Serendipity has always played a role in research, and today the availability of digitised newspapers through Trove offers new opportunities for chance discoveries. A couple of years ago, Glenn R. Cooke — then Research Curator of Queensland Heritage at the Queensland Art Gallery — referred me to a snippet from The Queenslander of 15 October 1892, where the Melbourne correspondent writes:
My attention was recently drawn to ‘Drifting’, a novel by a Queensland lady who uses the nom de plume of ‘Ellerton Gay.’ She lived, I believe, for eighteen years in Toowoomba, and is the wife of Mr. J. Watts-Grimes, who is well known in squatting circles. She has lived in England six years, and there she has embalmed her memories of the Queensland which is so dear to her. ‘Drifting’ is much admired here.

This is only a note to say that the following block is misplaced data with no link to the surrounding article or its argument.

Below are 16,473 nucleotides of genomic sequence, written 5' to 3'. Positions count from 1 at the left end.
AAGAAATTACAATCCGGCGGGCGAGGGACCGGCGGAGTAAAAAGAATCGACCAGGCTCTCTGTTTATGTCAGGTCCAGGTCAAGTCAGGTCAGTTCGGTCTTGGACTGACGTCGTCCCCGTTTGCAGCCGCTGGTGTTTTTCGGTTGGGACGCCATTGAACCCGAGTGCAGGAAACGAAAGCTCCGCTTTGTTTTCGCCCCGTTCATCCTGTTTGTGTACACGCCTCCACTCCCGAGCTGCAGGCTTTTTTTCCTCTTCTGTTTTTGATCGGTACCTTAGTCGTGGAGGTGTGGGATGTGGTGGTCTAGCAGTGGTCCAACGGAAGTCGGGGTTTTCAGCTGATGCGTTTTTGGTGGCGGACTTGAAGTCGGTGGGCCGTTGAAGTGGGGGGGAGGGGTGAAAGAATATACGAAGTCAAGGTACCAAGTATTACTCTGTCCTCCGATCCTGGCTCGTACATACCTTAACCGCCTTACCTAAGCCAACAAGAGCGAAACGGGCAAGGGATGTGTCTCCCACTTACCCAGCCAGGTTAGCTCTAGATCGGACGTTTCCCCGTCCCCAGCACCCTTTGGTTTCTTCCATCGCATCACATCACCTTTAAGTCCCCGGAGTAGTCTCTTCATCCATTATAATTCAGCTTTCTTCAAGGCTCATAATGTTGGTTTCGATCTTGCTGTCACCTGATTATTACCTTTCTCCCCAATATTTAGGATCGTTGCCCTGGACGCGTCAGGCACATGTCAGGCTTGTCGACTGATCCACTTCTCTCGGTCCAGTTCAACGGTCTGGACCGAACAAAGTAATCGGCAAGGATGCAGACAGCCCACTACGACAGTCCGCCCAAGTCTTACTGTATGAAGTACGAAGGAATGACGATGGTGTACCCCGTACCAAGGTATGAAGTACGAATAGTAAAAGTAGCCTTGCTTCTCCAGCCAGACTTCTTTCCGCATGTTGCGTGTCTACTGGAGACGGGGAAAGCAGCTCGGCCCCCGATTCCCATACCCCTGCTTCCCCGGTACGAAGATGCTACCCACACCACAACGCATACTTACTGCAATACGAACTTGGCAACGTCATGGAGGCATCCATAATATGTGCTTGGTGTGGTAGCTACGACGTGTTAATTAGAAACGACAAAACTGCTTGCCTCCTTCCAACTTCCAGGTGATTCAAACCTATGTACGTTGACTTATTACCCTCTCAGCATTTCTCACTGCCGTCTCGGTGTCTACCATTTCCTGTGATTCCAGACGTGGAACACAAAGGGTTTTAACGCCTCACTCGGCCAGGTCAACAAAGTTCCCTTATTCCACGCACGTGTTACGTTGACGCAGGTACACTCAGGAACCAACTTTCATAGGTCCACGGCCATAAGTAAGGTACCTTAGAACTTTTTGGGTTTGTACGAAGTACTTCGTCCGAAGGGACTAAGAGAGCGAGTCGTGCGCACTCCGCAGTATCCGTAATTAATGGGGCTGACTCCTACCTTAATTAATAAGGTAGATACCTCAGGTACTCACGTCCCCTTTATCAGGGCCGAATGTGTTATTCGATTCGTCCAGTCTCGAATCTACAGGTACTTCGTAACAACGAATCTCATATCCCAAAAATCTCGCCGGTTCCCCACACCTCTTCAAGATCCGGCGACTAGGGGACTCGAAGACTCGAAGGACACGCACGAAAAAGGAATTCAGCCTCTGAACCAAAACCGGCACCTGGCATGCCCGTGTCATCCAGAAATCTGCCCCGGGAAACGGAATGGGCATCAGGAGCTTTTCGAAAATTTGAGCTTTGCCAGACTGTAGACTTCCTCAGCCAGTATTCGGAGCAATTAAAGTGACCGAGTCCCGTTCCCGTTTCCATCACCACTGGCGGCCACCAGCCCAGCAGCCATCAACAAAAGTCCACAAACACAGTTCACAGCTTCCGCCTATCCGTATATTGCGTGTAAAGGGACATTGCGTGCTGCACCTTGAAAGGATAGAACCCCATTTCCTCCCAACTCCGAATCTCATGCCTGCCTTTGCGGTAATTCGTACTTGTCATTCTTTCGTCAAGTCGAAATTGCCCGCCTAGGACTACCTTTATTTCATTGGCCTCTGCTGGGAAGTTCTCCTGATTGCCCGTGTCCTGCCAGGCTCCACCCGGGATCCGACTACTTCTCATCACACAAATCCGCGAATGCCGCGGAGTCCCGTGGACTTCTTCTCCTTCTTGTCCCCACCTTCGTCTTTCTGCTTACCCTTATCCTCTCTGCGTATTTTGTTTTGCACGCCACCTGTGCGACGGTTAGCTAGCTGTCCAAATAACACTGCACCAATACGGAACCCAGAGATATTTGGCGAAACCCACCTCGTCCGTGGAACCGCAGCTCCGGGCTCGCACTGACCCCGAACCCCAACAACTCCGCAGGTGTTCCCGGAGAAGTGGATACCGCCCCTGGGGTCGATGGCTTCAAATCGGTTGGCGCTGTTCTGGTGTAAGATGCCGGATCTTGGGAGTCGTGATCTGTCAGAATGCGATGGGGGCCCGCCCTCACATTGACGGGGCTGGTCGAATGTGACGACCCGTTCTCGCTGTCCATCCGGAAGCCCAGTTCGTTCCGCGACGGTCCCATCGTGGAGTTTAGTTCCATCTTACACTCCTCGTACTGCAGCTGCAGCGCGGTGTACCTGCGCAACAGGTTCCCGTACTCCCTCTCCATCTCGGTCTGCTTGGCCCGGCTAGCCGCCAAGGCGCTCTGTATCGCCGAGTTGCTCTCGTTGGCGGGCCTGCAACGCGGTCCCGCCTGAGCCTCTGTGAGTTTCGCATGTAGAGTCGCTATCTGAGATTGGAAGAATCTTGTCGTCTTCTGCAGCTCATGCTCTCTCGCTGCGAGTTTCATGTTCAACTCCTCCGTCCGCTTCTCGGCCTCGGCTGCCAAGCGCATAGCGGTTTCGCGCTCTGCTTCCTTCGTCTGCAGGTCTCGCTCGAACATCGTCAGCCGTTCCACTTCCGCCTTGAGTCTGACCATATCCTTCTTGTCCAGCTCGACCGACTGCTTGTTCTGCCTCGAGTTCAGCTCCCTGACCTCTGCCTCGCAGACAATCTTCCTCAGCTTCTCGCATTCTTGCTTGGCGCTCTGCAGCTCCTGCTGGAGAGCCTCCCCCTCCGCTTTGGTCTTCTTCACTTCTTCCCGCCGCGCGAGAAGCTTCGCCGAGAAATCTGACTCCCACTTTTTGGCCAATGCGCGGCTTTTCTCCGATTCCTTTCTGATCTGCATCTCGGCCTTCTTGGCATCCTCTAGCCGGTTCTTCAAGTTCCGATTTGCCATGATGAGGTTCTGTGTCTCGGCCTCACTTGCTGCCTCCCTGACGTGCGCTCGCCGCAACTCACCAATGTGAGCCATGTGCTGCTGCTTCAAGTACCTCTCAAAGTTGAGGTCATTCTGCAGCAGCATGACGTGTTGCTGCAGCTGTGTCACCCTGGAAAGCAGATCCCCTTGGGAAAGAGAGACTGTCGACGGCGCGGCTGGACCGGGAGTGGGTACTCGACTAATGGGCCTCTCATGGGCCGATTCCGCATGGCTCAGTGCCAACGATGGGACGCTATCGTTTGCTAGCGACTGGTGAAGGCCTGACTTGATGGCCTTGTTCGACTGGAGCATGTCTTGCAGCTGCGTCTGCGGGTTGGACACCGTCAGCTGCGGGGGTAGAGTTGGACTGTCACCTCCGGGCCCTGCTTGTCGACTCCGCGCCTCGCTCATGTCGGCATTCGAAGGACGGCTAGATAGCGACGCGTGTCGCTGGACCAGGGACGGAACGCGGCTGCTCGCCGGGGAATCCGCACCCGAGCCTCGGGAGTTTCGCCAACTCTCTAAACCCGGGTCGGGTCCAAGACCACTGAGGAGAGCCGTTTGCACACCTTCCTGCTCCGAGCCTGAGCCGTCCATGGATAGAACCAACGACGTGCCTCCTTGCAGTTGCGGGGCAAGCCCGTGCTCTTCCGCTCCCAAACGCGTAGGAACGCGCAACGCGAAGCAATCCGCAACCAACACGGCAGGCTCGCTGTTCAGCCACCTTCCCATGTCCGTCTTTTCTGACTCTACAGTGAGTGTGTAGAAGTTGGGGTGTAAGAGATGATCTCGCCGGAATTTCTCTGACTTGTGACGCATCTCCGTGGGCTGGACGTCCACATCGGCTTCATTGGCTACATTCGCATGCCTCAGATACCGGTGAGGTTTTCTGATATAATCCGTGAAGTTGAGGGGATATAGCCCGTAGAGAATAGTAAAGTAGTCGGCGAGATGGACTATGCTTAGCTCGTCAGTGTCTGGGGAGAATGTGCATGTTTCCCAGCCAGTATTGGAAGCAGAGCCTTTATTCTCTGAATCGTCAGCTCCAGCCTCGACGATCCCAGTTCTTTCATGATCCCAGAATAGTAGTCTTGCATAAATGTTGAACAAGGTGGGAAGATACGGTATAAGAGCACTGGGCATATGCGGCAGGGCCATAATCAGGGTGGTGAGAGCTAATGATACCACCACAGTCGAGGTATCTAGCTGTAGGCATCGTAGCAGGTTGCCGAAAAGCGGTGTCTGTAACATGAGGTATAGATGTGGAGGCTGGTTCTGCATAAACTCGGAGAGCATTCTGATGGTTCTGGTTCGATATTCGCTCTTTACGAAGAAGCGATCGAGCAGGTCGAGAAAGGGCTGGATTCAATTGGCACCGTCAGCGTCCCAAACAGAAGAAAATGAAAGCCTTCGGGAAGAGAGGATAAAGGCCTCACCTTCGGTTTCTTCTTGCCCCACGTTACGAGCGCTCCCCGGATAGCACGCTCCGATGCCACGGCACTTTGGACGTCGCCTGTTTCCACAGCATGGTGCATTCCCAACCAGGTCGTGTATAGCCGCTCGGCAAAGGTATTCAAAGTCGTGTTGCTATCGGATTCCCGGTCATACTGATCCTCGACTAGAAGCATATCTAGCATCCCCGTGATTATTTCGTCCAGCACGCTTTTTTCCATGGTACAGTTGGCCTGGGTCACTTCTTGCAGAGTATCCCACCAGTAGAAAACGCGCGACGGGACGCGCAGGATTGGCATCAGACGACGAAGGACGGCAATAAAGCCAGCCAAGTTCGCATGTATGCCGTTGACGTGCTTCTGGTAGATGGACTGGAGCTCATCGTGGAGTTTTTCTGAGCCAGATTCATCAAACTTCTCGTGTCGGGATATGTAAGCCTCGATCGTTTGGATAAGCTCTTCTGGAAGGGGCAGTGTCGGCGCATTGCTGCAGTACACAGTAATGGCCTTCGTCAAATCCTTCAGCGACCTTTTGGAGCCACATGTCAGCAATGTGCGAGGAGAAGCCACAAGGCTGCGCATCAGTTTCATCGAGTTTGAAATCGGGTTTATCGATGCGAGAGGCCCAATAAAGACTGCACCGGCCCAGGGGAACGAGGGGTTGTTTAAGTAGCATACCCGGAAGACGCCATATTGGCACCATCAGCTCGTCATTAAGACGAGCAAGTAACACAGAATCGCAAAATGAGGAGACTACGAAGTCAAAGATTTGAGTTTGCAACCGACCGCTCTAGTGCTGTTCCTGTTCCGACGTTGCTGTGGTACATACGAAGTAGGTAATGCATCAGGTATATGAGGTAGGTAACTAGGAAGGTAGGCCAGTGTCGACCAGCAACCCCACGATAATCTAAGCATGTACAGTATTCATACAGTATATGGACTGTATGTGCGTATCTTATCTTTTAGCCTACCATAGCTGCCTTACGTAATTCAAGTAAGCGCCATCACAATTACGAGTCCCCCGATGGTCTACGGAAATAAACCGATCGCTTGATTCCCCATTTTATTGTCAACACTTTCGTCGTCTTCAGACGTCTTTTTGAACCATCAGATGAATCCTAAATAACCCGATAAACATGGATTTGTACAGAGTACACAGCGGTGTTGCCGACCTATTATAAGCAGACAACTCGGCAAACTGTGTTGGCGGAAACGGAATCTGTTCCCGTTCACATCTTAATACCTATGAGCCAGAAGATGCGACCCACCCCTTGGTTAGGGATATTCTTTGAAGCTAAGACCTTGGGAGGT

‘What's in a name?’ asks the title of one of Ellerton Gay's short stories. The pseudonym, which was evidently an open secret in her lifetime, has subsequently obscured ‘Ellerton Gay’ and her creator, Emma Watts Grimes, from the view of literary historians: Patrick Buckridge and I, for example, overlooked her in our historical survey of literature in Queensland, By the book
(2007). Until very recently, the AustLit Database listed her as male, with no further biographical details, and — despite its recent facsimile republication of her novel, Drifting under the Southern Cross
(1890) — the British Library fails to make the link between Ellerton Gay and Emma Watts Grimes in its catalogue entry. The reissue of this novel, justifiably ‘much admired’ in its own time, suggests that its elusive author is worth a reappraisal. Since Ellerton Gay's oeuvre
draws extensively on the lived experience of Emma Watts Grimes and her extended family, this article provides a biographical sketch before discussing the fictional works.